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Neue Deutsche Welle
32,90 € *
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Quelle: Wikipedia. Seiten: 148. Nicht dargestellt. Kapitel: Nena, Joachim Witt, Verschwende Deine Jugend, Die Tödliche Doris, 99 Luftballons, Combo Colossale, Burkhardt Seiler, Christiane Felscherinow, Peter Schilling, Xmal Deutschland, Hubert Kah, Frl. Menke, P16.d4, Major Tom, Fred Vom Jupiter, F.s.k., Von Bullerbü Nach Babylon, Ulrich Herter, Mark Eins, Andreas Dorau, Kurt Dahlke, Markus, Ixi, München - Reifenwechsel Leichtgemacht, Hans-A-Plast, Ralf Hertwig, Innovative Communication, Marie Deutschland, Detlef Diederichsen, Zaza, Tonträger 58, Goldener Reiter, Kosmonautentraum, Bodo Staiger, Vono. Auszug: Neue Deutsche Welle (New German Wave, often abbreviated NDW) was a genre of German music originally derived from punk rock and New Wave music. The term 'Neue Deutsche Welle' was first coined by journalist Alfred Hilsberg, whose article about the movement titled 'Neue Deutsche Welle - Aus grauer Städte Mauern' ('New German Wave - From Grey City Walls') was published in the German magazine Sounds in 1979. The history of the Neue Deutsche Welle consists of two major parts. From its beginnings to 1981, the Neue Deutsche Welle was mostly an underground movement with roots in British punk and New Wave music; it quickly developed into an original and distinct style, influenced in no small part by the different sound and rhythm of the German language which many of the bands had adapted from early on. The main centers of the NDW movement during these years were Berlin, Düsseldorf, Hamburg, Hannover and Hagen as well as, to a lesser extent, the Frankfurt Rhein-Main Region, Limburg an der Lahn and Vienna (Austria). From about 1980 on, the music industry began noticing the Neue Deutsche Welle; however, due to the idiosyncratic nature of the music, the focus shifted to creating new bands more compatible with the mainstream, rather than promoting existing bands. Many one-hit wonders and short-lived bands appeared and were forgotten again in rapid succession, and the overly broad application of the 'NDW' label to these bands as well as to almost any German musicians not using English lyrics, even if their music was apparently not influenced at all by the 'original' NDW (including pure Rock bands like BAP or even Udo Lindenberg) quickly led to the decay of the entire genre when many of the original musicians turned their backs in frustration. Around 1983/1984, the era of the Neue Deutsche Welle came to an early end, following the oversaturation of the market with what was rarely perceived as stereotypical, manufactured hits. A revival of interest in the style in the Anglophone worl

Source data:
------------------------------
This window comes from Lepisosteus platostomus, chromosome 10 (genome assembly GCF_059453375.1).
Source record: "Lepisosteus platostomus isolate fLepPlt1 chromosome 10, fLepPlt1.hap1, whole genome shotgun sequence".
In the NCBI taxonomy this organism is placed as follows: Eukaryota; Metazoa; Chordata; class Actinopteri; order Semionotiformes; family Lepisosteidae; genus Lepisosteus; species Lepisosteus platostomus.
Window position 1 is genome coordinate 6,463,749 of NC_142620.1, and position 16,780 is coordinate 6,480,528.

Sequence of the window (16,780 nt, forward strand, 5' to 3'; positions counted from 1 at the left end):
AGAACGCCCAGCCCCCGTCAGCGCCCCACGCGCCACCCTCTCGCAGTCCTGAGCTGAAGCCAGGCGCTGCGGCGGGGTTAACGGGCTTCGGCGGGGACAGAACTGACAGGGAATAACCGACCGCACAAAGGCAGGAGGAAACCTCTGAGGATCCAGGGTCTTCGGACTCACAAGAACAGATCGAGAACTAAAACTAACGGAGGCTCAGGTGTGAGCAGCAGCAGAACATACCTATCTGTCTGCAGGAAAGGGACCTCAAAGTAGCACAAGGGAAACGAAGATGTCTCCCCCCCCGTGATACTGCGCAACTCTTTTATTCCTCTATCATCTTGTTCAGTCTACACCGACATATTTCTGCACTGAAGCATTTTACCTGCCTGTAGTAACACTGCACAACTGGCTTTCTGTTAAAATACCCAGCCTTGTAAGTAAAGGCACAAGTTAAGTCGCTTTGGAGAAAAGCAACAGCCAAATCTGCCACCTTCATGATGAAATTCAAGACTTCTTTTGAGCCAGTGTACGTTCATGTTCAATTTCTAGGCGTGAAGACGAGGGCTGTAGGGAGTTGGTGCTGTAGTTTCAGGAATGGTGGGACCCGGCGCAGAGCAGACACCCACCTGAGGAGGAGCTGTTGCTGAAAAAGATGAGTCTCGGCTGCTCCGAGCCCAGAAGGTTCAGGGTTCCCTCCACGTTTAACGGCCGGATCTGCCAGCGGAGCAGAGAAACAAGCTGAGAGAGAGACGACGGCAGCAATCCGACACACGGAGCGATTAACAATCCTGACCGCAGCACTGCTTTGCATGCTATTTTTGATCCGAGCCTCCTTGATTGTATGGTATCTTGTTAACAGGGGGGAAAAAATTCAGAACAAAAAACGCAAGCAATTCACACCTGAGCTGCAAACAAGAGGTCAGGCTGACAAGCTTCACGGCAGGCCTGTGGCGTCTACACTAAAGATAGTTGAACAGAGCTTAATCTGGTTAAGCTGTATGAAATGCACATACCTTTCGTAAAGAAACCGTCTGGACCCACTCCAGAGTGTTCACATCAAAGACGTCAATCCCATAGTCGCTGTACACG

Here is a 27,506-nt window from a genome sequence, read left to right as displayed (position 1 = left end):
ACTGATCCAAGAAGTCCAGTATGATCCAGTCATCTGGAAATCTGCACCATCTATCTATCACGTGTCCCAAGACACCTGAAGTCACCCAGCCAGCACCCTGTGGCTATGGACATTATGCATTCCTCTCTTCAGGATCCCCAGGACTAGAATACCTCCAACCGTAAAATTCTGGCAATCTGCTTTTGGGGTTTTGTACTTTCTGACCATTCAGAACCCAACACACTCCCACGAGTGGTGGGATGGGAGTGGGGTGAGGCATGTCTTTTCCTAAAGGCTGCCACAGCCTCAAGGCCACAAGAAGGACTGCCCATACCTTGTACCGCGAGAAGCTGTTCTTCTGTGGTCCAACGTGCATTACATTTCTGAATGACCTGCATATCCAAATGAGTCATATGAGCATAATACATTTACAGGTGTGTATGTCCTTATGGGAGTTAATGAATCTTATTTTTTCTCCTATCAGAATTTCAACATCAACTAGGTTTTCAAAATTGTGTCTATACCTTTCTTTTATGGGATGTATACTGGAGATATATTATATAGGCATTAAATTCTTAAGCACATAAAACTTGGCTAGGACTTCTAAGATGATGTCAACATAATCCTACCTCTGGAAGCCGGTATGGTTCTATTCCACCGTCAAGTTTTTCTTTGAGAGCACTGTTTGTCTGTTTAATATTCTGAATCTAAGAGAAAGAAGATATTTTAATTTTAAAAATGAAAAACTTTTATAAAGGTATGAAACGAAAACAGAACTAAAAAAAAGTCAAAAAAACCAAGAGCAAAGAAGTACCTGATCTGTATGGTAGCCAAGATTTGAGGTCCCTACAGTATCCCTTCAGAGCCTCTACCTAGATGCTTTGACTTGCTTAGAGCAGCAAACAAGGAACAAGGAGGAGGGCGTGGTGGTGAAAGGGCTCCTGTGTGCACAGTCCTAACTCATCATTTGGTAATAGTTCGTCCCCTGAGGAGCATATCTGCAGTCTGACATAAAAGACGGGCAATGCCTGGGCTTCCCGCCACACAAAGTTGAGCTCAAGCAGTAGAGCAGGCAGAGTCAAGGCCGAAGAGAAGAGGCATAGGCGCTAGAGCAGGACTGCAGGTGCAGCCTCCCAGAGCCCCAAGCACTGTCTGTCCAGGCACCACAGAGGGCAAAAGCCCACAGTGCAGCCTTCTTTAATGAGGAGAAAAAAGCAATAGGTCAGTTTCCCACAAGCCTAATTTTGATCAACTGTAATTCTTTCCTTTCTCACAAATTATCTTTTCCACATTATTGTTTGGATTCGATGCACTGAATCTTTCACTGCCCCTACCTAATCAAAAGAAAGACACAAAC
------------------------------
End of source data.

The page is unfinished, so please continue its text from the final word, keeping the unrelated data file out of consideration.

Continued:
Anbieter: Thalia AT
Stand: 18.01.2021
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